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Expat Investor : May June 2008
14 EXPAT INVESTOR ? May/June 2008 Everyday illnesses such as flu and colds can play havoc with anyone’s lifestyle, but can also have more serious implications for the expatriate living and working overseas. Less well known, but just as disruptive is a group of viruses, called ‘Noroviruses’ or ‘winter- vomiting viruses’, which hit the UK last winter and caused huge numbers of people to suffer from vomiting and diarrhoea. MediCare International explains that this annual pest is the most common cause of stomach bugs in the UK, affecting all ages and although not generally dangerous, causes projectile HEALTHCARE Fast Facts 55009 Medicare’s precautions for expats vomiting, watery diarrhoea along with a fever, headaches and aching limbs. Most people make a full recovery within one to two days, but it can cause more serious problems for the very old and very young who risk becoming dehydrated and may require hospital treatment. Obviously, this nasty group of viruses is not restricted to the UK – indeed, stomach bugs and problems caused by eating the wrong food or drinking untreated water are common problems in some parts of the world and it is these type of ‘everyday’ illnesses that can cause problems for the unwary expatriate. With more and more people moving to work in areas where hygiene is suspect – perhaps in overseas call centres or on IT placements – it is vital to make sure that you are covered with international health insurance. David Pryor, Senior Executive, comments, “Healthcare problems, such as everyday stomach upsets, that are not normally an issue in the UK, can pose real health problems in other areas of the world with lower hygiene standards. “Regular trips to the doctor to settle bouts of food poisoning can soon mount up, but it is precisely these sort of costs which are covered by MediCare’s international healthcare policies. “It is worrying to note that even today there are still around 50% of UK expatriates around the world without international healthcare insurance. “These people are taking a real gamble with their health and that of their family too. It’s so easy to get cover in this day and age. And MediCare International is able to provide health cover for expatriates of all ages, including those over 65 and all occupations, including those expatriates who work in hot spots.” When considering international health policies, most people focus on the need for hospital treatment and emergency evacuations whilst ignoring the everyday costs for routine illnesses. For a premium of around £100 per month, MediCare clients will find GP visits, specialist consultant fees, medication, X-rays and even complementary therapies covered, with their first outpatient claim free of any excess on all policies except their basic option. Mr Pryor is familiar with the costs of regular GP visits, commenting, “It is amazing how fast the cost of everyday drugs to treat minor problems such as stomach upsets and infections mounts up. “A fever, for example, may require samples to be tested in a pathology laboratory to identify the precise nature of the cause. Equally, respiratory problems will usually need an X- ray, in addition to a wide range of antibiotics.” MediCare International estimates that the typical cost of an annual premium for those working in more exotic parts of the world can quickly be recouped. A simple stomach upset, if not properly managed, can evolve into a more complicated condition that may require specific and immediate treatment. Such treatment may involve the use of specimen culturing, barium meals, internal examinations using endoscopes and, of course, a range of drugs. In India, for example, home of low cost call centres, where costs are generally not that high, a course of investigation and treatment could easily cost from £150 to £200, depending upon the severity of the illness, which could quickly become a recurring cost in areas of poor sanitation. It certainly pays to follow good hygiene rules and watch what you eat wherever possible. expatinvestor.com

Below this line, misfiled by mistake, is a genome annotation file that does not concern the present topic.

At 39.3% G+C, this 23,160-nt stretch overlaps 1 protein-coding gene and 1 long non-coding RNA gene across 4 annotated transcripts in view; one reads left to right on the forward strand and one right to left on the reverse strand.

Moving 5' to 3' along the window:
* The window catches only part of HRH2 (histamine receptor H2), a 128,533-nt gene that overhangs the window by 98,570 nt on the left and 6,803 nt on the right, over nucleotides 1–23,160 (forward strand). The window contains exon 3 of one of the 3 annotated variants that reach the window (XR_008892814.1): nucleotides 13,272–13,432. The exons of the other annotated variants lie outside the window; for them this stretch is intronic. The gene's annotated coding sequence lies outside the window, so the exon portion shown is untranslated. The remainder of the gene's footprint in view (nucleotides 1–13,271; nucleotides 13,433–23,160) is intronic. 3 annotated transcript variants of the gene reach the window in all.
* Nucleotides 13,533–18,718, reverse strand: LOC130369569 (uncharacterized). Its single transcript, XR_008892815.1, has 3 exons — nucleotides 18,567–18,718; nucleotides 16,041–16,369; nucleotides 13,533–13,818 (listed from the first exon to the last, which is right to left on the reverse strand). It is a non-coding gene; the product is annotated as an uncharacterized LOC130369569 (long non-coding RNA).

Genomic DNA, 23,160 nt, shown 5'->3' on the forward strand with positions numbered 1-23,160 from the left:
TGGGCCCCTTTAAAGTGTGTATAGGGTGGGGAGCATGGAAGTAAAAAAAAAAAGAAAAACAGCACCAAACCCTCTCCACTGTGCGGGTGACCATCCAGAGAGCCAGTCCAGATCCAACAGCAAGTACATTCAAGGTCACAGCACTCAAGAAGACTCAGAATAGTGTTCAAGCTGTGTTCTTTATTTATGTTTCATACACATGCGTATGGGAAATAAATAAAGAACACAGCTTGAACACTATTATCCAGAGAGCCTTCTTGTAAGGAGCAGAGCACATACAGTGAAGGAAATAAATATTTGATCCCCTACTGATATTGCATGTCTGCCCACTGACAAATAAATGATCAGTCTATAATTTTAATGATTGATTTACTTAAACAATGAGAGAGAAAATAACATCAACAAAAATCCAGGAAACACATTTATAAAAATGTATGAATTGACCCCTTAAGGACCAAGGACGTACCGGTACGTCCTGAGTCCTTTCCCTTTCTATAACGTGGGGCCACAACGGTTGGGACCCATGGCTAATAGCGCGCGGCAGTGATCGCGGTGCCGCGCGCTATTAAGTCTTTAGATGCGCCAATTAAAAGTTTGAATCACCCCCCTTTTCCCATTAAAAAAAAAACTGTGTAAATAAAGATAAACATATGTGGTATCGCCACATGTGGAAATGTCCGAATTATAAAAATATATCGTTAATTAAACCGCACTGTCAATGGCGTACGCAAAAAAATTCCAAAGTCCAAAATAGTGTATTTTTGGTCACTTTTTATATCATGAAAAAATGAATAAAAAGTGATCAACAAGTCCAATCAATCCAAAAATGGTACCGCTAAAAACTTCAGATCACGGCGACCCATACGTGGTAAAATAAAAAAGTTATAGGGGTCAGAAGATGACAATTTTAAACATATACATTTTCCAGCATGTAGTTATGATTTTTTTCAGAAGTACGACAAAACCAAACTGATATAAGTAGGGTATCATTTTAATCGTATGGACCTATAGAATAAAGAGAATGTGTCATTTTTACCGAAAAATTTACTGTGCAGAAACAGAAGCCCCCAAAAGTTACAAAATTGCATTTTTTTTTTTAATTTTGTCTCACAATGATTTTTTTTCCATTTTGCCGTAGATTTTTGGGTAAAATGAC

July August 2008